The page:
Hospital guards need more power to deal with meth-related violence: MGEU

A spike in meth-related hospital visits and violence at Health Sciences Centre has prompted a call to give security guards working at the hospital more power.

In a letter to the province dated Sept. 25, the Manitoba Government and General Employees’ Union, which represents 90 HSC security guards, said its members are feeling pressure to intervene but aren’t clear on the authority or power they have to intervene.

MGEU wants the province to give guards more power to do their jobs but didn’t expand on exactly what that would involve.

“These officers need a more elevated legal status to allow them to intervene in violent situations with more authority. This will obviously mean more training and possibly more equipment,” MGEU president Michelle Gawronsky said in a letter addressed to Manitoba Health Minister Cameron Friesen and Justice Minister Cliff Cullen. “There really is no time to wait – I can’t underscore enough with you both how important this issue is. We need to see urgent attention and action.”

Friesen said there are no issues with the level of security currently being provided at HSC.

“I’m disappointed that the MGEU is implying that security people at our facilities are not adequately trained,” said Friesen. “I can tell you that is not the case.”

“Security guards at these facilities are people who are formerly police officers, formerly military or trained at one of the private colleges. They also undertake ongoing and annual training upgrades.”

The Winnipeg Regional Health Authority said guards already have the authority to physically intervene, if needed.

“The Winnipeg Regional Health Authority takes the safety and security of our staff, patients and visitors seriously,” read an emailed statement from the WRHA. “All hospitals have on-site security and security guards have the capacity and ability to intervene in a situation with a potentially violent person if they pose a threat to themselves, the staff or the patients in our care.”

“There are no identified gaps in power or authority required for security guards in hospitals to respond to aggressive or violent incidents. The Criminal Code of Canada grants security guards in hospitals the power to carry out their duties, including intervening in situations. If further assistance is required, security guards contact the Winnipeg Police Service who responds promptly to calls for assistance.”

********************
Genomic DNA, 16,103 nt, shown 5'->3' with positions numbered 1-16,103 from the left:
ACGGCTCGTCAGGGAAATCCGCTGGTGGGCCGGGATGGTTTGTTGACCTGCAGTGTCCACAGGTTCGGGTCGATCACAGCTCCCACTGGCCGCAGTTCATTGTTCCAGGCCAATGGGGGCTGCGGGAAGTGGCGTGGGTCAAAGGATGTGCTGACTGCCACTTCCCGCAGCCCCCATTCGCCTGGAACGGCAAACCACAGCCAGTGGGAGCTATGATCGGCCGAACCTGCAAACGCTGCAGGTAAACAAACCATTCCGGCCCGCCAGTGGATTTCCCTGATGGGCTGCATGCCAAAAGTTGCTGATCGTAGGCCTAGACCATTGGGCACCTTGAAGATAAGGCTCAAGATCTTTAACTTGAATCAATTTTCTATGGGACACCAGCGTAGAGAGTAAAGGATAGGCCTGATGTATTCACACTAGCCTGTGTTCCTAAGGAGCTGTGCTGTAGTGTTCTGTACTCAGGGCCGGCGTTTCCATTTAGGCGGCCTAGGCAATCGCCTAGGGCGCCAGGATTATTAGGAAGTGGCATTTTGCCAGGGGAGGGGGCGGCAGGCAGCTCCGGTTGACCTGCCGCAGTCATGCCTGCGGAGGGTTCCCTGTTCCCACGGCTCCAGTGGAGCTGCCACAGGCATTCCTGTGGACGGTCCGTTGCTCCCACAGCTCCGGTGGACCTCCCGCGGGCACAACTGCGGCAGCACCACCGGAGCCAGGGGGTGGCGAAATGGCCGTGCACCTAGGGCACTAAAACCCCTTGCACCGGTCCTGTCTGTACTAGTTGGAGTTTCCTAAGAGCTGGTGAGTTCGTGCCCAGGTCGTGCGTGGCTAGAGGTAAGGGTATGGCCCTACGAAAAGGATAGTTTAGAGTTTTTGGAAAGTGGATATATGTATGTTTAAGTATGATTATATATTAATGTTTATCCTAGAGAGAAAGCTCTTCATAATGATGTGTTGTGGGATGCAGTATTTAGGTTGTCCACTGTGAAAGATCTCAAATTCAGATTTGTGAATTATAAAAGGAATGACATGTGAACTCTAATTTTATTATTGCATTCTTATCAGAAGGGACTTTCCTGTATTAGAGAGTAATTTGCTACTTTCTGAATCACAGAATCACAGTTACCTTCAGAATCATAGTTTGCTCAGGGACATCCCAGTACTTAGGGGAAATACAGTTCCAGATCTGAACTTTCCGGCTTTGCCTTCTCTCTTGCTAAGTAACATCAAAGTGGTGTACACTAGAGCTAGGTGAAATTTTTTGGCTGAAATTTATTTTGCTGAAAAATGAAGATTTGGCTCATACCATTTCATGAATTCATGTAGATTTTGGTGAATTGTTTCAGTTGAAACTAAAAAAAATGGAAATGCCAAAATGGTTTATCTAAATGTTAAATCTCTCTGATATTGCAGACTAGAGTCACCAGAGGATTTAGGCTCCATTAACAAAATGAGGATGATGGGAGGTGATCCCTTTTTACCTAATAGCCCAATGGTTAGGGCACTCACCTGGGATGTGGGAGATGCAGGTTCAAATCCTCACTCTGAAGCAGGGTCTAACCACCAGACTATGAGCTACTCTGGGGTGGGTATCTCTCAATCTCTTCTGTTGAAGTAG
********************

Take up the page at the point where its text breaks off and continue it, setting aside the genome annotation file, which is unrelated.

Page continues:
There has been a 1200 per cent increase in meth-related ER visits since 2013.

MGEU said the increased use of meth and opioids is resulting in more drug-induced psychosis which it blames for the spike in violence.

The union cited two recent incidents at HSC where a corrections officer was stabbed with surgical scissors in January and a security officer was stabbed with a syringe full of blood in June.

“Thankfully no one was seriously physically injured in either incident,” the letter reads. “These incidents are only a small sample of violent situations HSC security officers deal with on a daily basis.”

“Our members want to step in and do everything they can to protect themselves, other staff, patients, their families, and the public.”

The Manitoba Nurses’ Union is also calling for enhanced security.

“Manitoba’s nurses are reporting increasing incidences of violence within the WRHA and across the province,” said MNU president Darlene Jackson in a statement. “We know the growing methamphetamine crisis is playing a role in this, as the WRHA confirmed there has been a 1,200 per cent increase in the number of meth-related admissions to emergency rooms over the past five years.

“We are urging the government and WRHA to implement not only enhanced security, but provide more addictions treatment services and mental health beds to combat the crisis and utilize long-term, evidence based solutions to the problem.”

Friesen said Manitobans can expect announcements this fall on combatting meth.

“We have done some things already that will make a significant difference in our service, in our communities, in our city and across the province,” said Friesen. “Things like the RAAM (Rapid Access to Addictions Medicine) Clinics which will allow people presenting with addictions to get treatment faster.”

“Clearly, there is far more that needs to be done.”